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Protesters Wanted to Get Ivanka Trump’s Attention. So They Had a Dance Party Outside Her Home

More than 200 people marched through Washington, D.C., over the weekend to hold a dance party outside the home of Ivanka Trump. But they weren’t celebrating. They were protesting executive orders issued by her father, President Donald Trump, the latest sign that the First Daughter will be facing pressure from liberal groups to be their rare voice in the White House.

Holding signs like “c’mon Ivanka let’s get natural,” “protect our common ground” and “we are the queer resistance,” participants marched Saturday to the Kalorama neighborhood where Trump shares a home with her husband and fellow White House official Jared Kushner. There, they danced on top of cars outside her house while music by Madonna, Britney Spears and Justin Timberlake played in the background. The event, organized by the same groups that held a dance party outside Vice President Mike Pence’s home in January, was largely a reaction to the executive order Trump signed late last month to roll back Obama-era policies combatting climate change.

“The entire Trump Administration has shown a blatant disregard for our planet and it’s inhabitants,” the description on the group’s Facebook group said. “Get ready to shake what your Mamma Earth gave ya and WERK it for climate justice!”

Ivanka Trump wasn’t actually a part of the Trump Administration, at least not formally, when her father signed the executive order on March 28. It only emerged later that day that she was officially becoming a federal employee. Still, organizers of the event said they came to her private home as the location for their event because they wanted to get her attention.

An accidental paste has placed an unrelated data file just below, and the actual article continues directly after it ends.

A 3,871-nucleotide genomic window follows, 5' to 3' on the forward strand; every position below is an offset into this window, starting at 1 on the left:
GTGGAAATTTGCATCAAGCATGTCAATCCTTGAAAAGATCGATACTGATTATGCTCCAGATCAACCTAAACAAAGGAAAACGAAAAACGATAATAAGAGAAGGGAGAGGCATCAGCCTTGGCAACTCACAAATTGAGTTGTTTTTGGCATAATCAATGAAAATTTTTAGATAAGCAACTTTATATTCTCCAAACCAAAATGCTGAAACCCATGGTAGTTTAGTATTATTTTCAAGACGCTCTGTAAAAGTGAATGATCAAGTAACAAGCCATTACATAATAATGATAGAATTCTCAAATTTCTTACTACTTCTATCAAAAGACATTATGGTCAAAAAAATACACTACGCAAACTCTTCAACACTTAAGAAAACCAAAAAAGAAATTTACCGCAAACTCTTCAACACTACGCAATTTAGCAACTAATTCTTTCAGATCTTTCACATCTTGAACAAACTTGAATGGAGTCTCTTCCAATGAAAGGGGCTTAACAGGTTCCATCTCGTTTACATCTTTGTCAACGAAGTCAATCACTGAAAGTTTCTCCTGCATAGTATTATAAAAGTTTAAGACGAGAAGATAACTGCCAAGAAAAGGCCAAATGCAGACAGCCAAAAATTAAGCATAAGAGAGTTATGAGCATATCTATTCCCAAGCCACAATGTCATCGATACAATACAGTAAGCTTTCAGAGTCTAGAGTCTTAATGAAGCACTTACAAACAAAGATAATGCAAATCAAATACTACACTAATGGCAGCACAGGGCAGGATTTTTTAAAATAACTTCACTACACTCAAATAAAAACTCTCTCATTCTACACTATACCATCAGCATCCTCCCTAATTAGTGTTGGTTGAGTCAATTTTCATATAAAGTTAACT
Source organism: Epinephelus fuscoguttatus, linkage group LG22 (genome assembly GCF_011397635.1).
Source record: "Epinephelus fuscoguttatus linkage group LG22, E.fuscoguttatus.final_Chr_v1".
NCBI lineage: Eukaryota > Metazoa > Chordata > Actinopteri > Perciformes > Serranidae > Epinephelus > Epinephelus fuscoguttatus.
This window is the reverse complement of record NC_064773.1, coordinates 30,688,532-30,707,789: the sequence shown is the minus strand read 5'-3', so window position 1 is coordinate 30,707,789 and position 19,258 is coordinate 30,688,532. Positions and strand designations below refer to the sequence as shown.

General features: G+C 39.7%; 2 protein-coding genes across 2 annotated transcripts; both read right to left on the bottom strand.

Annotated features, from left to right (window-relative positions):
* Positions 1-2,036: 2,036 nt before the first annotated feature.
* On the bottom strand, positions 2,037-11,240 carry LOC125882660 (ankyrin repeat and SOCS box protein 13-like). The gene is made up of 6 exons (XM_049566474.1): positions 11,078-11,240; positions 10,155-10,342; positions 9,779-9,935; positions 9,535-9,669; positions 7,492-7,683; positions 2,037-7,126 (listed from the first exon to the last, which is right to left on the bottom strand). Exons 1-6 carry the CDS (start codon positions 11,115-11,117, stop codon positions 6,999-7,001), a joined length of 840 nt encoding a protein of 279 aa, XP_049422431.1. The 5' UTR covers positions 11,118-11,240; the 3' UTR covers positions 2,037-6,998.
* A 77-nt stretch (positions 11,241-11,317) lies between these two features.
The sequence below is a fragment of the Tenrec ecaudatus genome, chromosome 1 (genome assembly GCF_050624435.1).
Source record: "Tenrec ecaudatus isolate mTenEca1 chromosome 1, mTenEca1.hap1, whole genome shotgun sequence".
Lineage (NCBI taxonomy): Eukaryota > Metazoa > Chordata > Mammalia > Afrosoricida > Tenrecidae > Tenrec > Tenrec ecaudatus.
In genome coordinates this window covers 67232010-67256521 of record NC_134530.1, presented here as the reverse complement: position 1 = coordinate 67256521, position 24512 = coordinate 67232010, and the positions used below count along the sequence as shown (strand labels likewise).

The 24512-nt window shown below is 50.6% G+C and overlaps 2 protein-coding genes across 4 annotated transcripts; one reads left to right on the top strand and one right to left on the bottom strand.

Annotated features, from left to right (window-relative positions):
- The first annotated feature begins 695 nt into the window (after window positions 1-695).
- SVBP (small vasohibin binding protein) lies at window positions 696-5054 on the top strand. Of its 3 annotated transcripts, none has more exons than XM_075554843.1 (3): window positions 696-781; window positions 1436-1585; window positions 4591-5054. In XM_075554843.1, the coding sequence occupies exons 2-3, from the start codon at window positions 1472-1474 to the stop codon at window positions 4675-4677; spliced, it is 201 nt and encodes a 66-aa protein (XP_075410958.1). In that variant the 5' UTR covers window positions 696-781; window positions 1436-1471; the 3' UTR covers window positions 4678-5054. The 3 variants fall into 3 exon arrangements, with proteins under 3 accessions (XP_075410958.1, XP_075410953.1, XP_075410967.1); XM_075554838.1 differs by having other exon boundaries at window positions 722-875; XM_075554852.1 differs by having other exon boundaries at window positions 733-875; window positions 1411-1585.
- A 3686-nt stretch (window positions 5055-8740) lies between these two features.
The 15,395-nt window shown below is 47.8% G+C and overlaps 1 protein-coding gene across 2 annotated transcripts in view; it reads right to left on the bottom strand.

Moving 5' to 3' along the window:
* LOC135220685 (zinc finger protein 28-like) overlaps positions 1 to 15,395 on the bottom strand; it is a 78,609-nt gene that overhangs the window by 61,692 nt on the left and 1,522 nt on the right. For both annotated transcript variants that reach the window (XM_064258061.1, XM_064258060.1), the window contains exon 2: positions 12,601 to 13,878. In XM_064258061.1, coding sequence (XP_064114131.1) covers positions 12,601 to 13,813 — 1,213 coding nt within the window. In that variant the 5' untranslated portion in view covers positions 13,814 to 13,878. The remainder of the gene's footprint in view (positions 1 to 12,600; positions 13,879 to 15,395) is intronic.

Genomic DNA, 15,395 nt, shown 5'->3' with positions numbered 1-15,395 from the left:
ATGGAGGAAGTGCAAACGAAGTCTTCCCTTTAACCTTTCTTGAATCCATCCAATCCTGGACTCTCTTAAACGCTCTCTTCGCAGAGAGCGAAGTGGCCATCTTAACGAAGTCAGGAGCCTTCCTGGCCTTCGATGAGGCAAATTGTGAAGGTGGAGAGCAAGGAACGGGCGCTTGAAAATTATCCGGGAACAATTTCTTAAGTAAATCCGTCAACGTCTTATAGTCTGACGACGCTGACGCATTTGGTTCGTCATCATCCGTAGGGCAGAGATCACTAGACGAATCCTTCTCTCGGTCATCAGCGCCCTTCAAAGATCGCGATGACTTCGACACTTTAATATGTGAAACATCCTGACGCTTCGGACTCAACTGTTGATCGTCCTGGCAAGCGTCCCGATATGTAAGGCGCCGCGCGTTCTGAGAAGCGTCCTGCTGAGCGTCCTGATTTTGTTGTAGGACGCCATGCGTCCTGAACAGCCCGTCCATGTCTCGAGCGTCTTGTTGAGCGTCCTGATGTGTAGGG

“We wanted to do it in her area rather than some fenced in area on the Washington mall where she would not see it,” said Carla Aronsohn, an organizer with Queer Resistance, a group that helped organize the event.

The decision to focus protests on Ivanka Trump, rather than a close aide like chief strategist Steve Bannon or Chief of Staff Reince Priebus, is not only an indication of her influence with the President, but also reflects how she could become a prime target for those protesting Trump’s agenda — if for no other reason than that they still have a faint hope she can protect their ideals in the White House.

“We felt like this is someone who maybe we can sway, maybe we can stand up for the communities she said she will stand up for,” Aronsohn said.

Neither the White House nor a spokesperson for Ivanka Trump immediately commented to Fortune.

In December, Trump met with former Vice President Al Gore and Leonardo DiCaprio, two leading figures in the effort to combat climate change. “It’s no secret that Ivanka Trump is very committed to having a climate policy that makes sense for our country and for our world, and that was certainly evident in the conversation I had with her,” Gore said at the time. “I appreciate the fact that she is concerned about this.”

And in February, Politico reported that Ivanka Trump and Kushner worked to kill an executive order that would have rolled back Obama-era workplace protections for LGBT employees.

But that optimism is also tinged with resentment that she did not speak out against Trump’s executive order on climate change.

“Ivanka Trump has presented herself as a friend of the gays and a climate czar and she was completely radio silent this past week,” said Firas Nasr, a founding member of “Werk For Peace,” another group that helped organize the event on Saturday. “We’re not going to blindly accept her claims in being support of the climate and LGBTQ communities. If she does support us, she needs to speak out for us while we are under attack.”

“She has presented herself as a more progressive visionary of the administration and now she’s taking an actual role in the administration,” Nasr added. “So we feel it is important to send a message that we are watching and we are looking for action, not just words.”